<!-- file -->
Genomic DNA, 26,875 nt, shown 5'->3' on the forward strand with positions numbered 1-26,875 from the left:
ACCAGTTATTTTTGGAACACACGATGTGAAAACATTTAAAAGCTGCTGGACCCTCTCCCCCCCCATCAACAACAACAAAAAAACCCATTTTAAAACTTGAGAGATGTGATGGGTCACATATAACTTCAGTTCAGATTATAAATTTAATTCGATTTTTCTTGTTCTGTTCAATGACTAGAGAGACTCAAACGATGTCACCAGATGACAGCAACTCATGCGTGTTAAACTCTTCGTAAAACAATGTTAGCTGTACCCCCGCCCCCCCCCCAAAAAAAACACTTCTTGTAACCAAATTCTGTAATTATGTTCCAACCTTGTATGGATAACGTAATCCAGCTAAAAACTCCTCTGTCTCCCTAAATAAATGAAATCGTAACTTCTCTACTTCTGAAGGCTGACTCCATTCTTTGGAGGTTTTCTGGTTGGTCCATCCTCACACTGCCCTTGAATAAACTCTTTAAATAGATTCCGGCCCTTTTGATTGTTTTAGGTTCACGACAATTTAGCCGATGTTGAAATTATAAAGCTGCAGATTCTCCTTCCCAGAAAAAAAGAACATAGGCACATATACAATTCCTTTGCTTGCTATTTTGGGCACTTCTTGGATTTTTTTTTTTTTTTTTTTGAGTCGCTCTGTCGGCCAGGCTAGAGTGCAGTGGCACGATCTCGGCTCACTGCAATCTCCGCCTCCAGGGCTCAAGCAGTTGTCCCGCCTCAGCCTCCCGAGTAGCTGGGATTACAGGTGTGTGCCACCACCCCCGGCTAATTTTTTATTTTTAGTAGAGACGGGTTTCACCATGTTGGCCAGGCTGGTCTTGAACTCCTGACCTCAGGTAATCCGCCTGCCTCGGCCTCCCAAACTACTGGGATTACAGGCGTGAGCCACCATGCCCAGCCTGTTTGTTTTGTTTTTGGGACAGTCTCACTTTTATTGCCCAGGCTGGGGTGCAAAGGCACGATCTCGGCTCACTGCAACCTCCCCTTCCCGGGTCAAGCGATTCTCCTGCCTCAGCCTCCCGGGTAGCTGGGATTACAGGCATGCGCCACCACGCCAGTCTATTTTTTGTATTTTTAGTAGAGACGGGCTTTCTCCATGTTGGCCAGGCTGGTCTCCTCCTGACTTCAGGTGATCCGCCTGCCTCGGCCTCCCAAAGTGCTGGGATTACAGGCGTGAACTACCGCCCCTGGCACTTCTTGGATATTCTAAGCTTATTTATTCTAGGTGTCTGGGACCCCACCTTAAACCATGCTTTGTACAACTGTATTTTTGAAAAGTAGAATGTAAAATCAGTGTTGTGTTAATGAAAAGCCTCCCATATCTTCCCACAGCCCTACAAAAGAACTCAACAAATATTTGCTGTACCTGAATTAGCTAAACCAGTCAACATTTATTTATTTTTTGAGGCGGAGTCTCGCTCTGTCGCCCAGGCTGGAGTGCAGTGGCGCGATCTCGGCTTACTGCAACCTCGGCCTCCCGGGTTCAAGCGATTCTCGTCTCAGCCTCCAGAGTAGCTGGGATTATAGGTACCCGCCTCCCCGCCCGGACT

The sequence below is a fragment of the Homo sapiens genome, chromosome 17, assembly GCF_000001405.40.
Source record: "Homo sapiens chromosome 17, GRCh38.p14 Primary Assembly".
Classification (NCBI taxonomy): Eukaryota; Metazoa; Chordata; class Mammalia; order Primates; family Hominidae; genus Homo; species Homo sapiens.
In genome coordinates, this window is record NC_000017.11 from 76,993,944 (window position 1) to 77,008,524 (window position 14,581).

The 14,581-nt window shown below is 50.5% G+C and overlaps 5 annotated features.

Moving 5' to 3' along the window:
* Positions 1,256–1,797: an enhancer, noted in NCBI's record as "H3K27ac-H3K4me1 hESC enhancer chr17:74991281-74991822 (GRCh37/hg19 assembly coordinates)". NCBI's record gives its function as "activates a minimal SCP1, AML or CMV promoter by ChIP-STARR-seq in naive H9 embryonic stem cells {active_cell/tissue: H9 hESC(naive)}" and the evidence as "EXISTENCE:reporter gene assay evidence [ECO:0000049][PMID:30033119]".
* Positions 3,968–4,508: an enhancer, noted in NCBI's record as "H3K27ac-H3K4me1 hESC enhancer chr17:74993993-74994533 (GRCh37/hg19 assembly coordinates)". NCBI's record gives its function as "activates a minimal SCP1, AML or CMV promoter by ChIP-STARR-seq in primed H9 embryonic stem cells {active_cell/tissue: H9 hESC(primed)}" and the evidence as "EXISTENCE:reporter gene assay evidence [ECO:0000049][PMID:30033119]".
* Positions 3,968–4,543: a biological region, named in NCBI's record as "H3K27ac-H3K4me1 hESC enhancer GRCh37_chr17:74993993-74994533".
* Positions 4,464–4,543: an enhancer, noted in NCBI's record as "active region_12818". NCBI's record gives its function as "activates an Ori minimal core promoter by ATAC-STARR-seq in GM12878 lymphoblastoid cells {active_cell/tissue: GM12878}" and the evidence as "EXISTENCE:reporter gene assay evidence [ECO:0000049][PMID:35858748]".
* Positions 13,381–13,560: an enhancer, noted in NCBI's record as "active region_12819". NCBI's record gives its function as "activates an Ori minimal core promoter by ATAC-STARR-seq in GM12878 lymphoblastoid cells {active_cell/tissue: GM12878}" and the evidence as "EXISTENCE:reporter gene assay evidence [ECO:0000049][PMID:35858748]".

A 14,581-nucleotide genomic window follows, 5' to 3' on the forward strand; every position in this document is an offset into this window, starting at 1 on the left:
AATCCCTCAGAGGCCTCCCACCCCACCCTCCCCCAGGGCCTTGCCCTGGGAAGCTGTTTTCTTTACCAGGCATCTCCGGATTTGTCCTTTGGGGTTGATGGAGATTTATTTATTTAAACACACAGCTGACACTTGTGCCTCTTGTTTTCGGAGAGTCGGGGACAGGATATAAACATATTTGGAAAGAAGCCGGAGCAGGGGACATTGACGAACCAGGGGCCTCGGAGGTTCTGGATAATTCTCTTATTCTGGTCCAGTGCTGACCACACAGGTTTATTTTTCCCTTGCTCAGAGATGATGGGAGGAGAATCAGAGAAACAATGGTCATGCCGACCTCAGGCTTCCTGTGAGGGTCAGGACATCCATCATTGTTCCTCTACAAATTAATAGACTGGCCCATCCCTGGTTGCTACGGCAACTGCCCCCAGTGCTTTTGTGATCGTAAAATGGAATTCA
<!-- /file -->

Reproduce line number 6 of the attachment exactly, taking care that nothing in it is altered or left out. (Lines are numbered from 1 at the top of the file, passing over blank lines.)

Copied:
In genome coordinates, this window is record NC_000017.11 from 76,993,944 (window position 1) to 77,008,524 (window position 14,581).